The U.S. ambassador to Lebanon is facing criticism within the State Department for wearing a hijab earlier this month during meetings with pro-Hezbollah officials at a time when Iranian protesters are rallying against such draconian religious displays.
Dorothy Shea, who has served as the top U.S. diplomat in Lebanon since 2020, was recently pictured in regional media outlets meeting with Lebanon’s Higher Shiite Islamic Council, a religious body that experts view as allied with Hezbollah, the Iranian-backed terror group that wages outsized political influence in Lebanon. One senior diplomatic source told the Washington Free Beacon the gesture undermines U.S. efforts to support Iranian protesters who are rallying in the streets against such draconian religious displays.
The images upset some officials in the State Department’s diplomatic corps who view Shea’s decision to wear a head covering as tone-deaf and offensive at a time when Iranians are protesting against a theocratic regime that recently murdered a 22-year-old woman for not properly wearing her hijab. Iranian-American groups and outside experts also expressed shock over the images of Shea in a headscarf.
"This has raised some eyebrows here and is just a bad look all around," one senior State Department official, who spoke on background discussing internal matters, told the Free Beacon. "There are literally thousands of brave women in Iran risking their lives in protest of the hijab and all it represents. What message does this send to them in this unspoken, yet highly symbolic act of submission by a U.S. ambassador who takes on the very appearance of the oppressors?"
"I understand that as diplomats we are supposed to be sensitive to the culture in which we work," the source added, "but sometimes, events take priority."
While the State Department has been clear in its support for the Iranian protesters, it has come under fire for not taking concrete action to aid their efforts. Lawmakers and outside groups are pushing for U.S.-Iran envoy Robert Malley to be fired, given his role as the administration’s public face of diplomacy with Iran’s hardline regime. Malley and other State Department officials also have stopped short of saying that the protesters want regime change, with spokesman Ned Price telling reporters late last month that "it's not for us to interpret what the people of Iran are asking for." This statement came as protesters chanted, "Death to the dictator."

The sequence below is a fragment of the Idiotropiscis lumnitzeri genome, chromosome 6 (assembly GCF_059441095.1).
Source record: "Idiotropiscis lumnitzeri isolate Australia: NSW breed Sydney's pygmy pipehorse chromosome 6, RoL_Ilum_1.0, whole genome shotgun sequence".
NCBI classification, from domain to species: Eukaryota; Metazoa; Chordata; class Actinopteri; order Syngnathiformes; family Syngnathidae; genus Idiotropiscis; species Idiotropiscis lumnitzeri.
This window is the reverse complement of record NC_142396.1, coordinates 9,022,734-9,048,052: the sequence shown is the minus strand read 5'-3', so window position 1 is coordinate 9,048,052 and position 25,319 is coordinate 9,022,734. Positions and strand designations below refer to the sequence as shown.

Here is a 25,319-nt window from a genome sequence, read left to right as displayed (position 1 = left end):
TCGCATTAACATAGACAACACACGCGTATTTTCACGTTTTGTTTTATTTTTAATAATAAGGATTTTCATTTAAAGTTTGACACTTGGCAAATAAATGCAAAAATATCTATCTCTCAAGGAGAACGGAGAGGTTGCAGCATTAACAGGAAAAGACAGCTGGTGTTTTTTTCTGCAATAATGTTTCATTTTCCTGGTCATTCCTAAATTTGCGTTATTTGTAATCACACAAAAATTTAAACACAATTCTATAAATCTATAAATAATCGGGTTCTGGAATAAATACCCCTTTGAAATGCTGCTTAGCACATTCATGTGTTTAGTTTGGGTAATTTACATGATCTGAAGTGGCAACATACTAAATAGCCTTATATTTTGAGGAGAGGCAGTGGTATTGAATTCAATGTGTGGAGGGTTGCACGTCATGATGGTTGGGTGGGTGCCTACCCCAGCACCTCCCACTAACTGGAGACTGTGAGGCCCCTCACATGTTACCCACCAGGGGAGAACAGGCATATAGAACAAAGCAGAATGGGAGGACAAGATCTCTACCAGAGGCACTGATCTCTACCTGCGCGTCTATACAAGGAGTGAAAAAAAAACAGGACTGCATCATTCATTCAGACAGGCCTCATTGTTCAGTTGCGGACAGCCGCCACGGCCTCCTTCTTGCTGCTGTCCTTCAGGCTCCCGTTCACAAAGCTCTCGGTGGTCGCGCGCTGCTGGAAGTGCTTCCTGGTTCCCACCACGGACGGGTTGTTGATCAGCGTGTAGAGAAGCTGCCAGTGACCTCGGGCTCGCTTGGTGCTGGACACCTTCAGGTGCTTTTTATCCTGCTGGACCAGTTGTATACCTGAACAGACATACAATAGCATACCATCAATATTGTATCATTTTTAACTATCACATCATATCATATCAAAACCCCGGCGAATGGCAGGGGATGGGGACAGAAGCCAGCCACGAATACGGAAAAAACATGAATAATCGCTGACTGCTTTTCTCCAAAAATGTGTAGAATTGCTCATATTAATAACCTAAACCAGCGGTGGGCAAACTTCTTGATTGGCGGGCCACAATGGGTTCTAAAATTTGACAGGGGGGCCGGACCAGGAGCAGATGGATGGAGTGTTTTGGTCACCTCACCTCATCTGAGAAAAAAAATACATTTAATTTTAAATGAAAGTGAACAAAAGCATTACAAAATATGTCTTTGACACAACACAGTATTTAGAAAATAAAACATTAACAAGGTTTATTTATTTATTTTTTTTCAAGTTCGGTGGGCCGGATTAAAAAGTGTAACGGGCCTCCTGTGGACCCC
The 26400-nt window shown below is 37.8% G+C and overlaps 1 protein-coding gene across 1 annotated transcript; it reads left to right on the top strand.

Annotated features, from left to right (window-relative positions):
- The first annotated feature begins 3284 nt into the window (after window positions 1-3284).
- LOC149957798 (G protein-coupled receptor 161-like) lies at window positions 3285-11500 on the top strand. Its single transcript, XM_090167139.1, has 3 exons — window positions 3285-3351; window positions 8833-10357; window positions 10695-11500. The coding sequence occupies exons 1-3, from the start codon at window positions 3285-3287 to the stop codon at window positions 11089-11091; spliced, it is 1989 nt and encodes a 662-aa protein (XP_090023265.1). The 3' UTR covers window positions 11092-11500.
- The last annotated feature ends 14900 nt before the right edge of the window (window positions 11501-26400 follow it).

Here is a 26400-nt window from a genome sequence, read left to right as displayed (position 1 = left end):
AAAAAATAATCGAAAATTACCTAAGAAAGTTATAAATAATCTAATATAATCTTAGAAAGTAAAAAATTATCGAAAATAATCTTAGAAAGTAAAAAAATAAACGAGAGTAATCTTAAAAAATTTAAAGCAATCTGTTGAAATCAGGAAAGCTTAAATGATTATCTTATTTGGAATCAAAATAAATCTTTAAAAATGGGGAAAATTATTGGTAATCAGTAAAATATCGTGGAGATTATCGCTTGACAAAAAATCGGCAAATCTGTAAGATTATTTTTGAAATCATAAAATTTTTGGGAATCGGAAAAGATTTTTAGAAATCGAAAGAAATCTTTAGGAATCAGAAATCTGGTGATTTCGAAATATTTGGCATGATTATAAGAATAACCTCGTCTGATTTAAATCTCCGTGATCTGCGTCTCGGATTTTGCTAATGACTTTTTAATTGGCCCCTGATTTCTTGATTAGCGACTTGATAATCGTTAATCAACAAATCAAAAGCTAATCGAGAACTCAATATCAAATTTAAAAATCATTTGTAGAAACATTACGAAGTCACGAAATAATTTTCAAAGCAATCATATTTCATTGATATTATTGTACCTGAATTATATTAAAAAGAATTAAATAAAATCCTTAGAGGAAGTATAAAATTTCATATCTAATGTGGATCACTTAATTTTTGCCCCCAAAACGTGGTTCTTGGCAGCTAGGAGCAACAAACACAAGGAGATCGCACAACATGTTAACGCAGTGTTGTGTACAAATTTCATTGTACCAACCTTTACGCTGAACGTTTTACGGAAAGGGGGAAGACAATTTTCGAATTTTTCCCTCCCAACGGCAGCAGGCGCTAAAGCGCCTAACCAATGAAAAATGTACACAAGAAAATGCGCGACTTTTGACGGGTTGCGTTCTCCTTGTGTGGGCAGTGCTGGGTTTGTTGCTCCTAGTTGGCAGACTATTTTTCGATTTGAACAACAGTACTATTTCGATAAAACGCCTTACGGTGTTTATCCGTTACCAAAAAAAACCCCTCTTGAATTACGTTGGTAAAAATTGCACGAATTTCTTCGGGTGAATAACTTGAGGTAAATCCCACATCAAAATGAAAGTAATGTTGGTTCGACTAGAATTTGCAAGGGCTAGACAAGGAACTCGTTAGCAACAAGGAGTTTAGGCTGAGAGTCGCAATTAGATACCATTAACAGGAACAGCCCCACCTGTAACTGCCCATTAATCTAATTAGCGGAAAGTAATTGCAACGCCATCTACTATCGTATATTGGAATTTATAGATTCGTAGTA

A State Department spokesman declined to comment on the images or provide the Free Beacon with information about Shea’s meetings. One senior Republican congressional source who works with State Department officials said this hesitance to address the issue indicates administration officials are embarrassed by Shea’s display.
"This was so incredibly dumb and tone deaf that not even the usual suspects in the State Department wanted anything to do with it, let alone defend her," said the source, who was not authorized to speak on record.
The U.S. ambassador to Lebanon is also facing criticism for meeting in person with a religious body that is seen as loyal to Iran’s Hezbollah forces. Tony Badran, a veteran Lebanon expert at the Foundation for Defense of Democracies think tank, told the Free Beacon that Shea’s behavior undermines the State Department’s stance on the protests in Iran and efforts to isolate the hardline regime.
"Dorothy Shea is so committed to boosting Iranian equities that she didn't stop for a second to consider the visual of donning the hijab at a meeting with a pro-Iran Shiite cleric while the clerical regime in Tehran is murdering protesters in the streets," Badran said. "She did this while the State Department had been forced at least to pay lip service to supporting the protesters."
Iranian-American groups working to support the protest movement also expressed outrage over the images of Shea in a hijab, with one group telling the Free Beacon that her actions indicate the State Department is in disarray.
Secretary of State Antony Blinken's "State Department is the most tone-deaf administration in our nation's history—one failure after another," said Bryan Leib, executive director of the Iranian-Americans for Liberty, an advocacy group that supports democracy in the country. "From Price and Malley's recent comments regarding the revolution to now this act by Shea. The United States of America should take a strong stand against Sharia Law. Shame on Shea for wearing a headscarf at Lebanon's request—who we all know take their orders from Tehran as Iranian women are being killed for their courageous actions of saying no to mandatory hijab."